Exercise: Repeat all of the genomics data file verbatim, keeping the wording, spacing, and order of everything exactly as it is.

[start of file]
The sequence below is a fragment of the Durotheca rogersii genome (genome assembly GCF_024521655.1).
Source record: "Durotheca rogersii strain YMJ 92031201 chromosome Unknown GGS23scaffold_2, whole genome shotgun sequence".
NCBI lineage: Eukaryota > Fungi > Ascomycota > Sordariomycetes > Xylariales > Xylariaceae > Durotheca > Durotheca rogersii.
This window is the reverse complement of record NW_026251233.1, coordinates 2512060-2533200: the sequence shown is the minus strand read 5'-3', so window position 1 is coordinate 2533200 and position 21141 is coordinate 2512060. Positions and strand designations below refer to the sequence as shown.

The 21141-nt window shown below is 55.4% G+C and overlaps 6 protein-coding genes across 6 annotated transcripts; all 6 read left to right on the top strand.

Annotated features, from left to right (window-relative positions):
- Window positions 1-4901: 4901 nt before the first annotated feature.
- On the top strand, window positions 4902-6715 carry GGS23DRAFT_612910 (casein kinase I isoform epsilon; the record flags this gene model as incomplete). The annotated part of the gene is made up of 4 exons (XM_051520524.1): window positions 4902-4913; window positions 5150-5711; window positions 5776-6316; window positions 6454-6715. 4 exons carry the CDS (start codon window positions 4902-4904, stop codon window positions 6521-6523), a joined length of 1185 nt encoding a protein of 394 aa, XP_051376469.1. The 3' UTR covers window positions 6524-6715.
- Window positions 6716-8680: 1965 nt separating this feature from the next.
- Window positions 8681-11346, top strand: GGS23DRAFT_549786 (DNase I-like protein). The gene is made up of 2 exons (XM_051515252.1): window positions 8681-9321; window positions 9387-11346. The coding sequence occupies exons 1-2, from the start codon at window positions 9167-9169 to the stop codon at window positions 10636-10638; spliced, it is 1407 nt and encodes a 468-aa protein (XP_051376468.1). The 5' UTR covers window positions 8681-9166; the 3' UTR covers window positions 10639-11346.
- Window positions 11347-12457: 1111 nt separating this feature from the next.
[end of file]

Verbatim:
The sequence below is a fragment of the Durotheca rogersii genome (genome assembly GCF_024521655.1).
Source record: "Durotheca rogersii strain YMJ 92031201 chromosome Unknown GGS23scaffold_2, whole genome shotgun sequence".
NCBI lineage: Eukaryota > Fungi > Ascomycota > Sordariomycetes > Xylariales > Xylariaceae > Durotheca > Durotheca rogersii.
This window is the reverse complement of record NW_026251233.1, coordinates 2512060-2533200: the sequence shown is the minus strand read 5'-3', so window position 1 is coordinate 2533200 and position 21141 is coordinate 2512060. Positions and strand designations below refer to the sequence as shown.

The 21141-nt window shown below is 55.4% G+C and overlaps 6 protein-coding genes across 6 annotated transcripts; all 6 read left to right on the top strand.

Annotated features, from left to right (window-relative positions):
- Window positions 1-4901: 4901 nt before the first annotated feature.
- On the top strand, window positions 4902-6715 carry GGS23DRAFT_612910 (casein kinase I isoform epsilon; the record flags this gene model as incomplete). The annotated part of the gene is made up of 4 exons (XM_051520524.1): window positions 4902-4913; window positions 5150-5711; window positions 5776-6316; window positions 6454-6715. 4 exons carry the CDS (start codon window positions 4902-4904, stop codon window positions 6521-6523), a joined length of 1185 nt encoding a protein of 394 aa, XP_051376469.1. The 3' UTR covers window positions 6524-6715.
- Window positions 6716-8680: 1965 nt separating this feature from the next.
- Window positions 8681-11346, top strand: GGS23DRAFT_549786 (DNase I-like protein). The gene is made up of 2 exons (XM_051515252.1): window positions 8681-9321; window positions 9387-11346. The coding sequence occupies exons 1-2, from the start codon at window positions 9167-9169 to the stop codon at window positions 10636-10638; spliced, it is 1407 nt and encodes a 468-aa protein (XP_051376468.1). The 5' UTR covers window positions 8681-9166; the 3' UTR covers window positions 10639-11346.
- Window positions 11347-12457: 1111 nt separating this feature from the next.